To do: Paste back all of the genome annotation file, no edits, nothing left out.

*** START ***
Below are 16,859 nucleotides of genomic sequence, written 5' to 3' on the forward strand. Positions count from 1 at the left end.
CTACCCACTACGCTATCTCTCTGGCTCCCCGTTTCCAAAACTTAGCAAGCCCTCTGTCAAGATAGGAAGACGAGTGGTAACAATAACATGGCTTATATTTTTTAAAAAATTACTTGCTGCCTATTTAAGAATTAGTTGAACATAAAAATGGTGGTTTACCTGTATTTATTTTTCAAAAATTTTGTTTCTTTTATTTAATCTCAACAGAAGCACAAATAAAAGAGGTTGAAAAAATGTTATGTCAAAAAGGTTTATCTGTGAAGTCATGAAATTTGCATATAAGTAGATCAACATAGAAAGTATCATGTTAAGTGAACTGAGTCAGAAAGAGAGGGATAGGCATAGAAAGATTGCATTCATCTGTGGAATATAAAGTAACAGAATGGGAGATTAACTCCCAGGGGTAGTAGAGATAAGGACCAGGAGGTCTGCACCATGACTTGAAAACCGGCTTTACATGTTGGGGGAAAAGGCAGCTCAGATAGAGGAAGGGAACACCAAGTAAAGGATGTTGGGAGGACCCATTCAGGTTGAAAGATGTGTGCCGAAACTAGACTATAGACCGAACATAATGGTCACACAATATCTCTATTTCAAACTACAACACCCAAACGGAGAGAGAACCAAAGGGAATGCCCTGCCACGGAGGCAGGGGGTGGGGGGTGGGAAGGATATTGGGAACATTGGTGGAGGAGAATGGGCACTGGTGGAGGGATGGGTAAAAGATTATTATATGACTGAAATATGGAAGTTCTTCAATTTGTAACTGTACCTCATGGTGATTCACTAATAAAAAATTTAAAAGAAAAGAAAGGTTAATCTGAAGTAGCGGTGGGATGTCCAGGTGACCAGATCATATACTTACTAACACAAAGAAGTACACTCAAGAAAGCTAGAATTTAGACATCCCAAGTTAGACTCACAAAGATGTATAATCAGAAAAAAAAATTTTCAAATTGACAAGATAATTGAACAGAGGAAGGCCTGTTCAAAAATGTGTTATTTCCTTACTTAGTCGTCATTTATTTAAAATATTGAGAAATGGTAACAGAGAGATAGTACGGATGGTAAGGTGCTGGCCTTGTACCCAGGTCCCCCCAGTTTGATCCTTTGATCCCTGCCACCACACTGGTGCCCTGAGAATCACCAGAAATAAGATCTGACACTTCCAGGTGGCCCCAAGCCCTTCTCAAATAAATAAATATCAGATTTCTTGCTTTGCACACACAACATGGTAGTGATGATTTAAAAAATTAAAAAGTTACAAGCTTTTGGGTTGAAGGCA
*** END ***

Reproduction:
Below are 16,859 nucleotides of genomic sequence, written 5' to 3' on the forward strand. Positions count from 1 at the left end.
CTACCCACTACGCTATCTCTCTGGCTCCCCGTTTCCAAAACTTAGCAAGCCCTCTGTCAAGATAGGAAGACGAGTGGTAACAATAACATGGCTTATATTTTTTAAAAAATTACTTGCTGCCTATTTAAGAATTAGTTGAACATAAAAATGGTGGTTTACCTGTATTTATTTTTCAAAAATTTTGTTTCTTTTATTTAATCTCAACAGAAGCACAAATAAAAGAGGTTGAAAAAATGTTATGTCAAAAAGGTTTATCTGTGAAGTCATGAAATTTGCATATAAGTAGATCAACATAGAAAGTATCATGTTAAGTGAACTGAGTCAGAAAGAGAGGGATAGGCATAGAAAGATTGCATTCATCTGTGGAATATAAAGTAACAGAATGGGAGATTAACTCCCAGGGGTAGTAGAGATAAGGACCAGGAGGTCTGCACCATGACTTGAAAACCGGCTTTACATGTTGGGGGAAAAGGCAGCTCAGATAGAGGAAGGGAACACCAAGTAAAGGATGTTGGGAGGACCCATTCAGGTTGAAAGATGTGTGCCGAAACTAGACTATAGACCGAACATAATGGTCACACAATATCTCTATTTCAAACTACAACACCCAAACGGAGAGAGAACCAAAGGGAATGCCCTGCCACGGAGGCAGGGGGTGGGGGGTGGGAAGGATATTGGGAACATTGGTGGAGGAGAATGGGCACTGGTGGAGGGATGGGTAAAAGATTATTATATGACTGAAATATGGAAGTTCTTCAATTTGTAACTGTACCTCATGGTGATTCACTAATAAAAAATTTAAAAGAAAAGAAAGGTTAATCTGAAGTAGCGGTGGGATGTCCAGGTGACCAGATCATATACTTACTAACACAAAGAAGTACACTCAAGAAAGCTAGAATTTAGACATCCCAAGTTAGACTCACAAAGATGTATAATCAGAAAAAAAAATTTTCAAATTGACAAGATAATTGAACAGAGGAAGGCCTGTTCAAAAATGTGTTATTTCCTTACTTAGTCGTCATTTATTTAAAATATTGAGAAATGGTAACAGAGAGATAGTACGGATGGTAAGGTGCTGGCCTTGTACCCAGGTCCCCCCAGTTTGATCCTTTGATCCCTGCCACCACACTGGTGCCCTGAGAATCACCAGAAATAAGATCTGACACTTCCAGGTGGCCCCAAGCCCTTCTCAAATAAATAAATATCAGATTTCTTGCTTTGCACACACAACATGGTAGTGATGATTTAAAAAATTAAAAAGTTACAAGCTTTTGGGTTGAAGGCA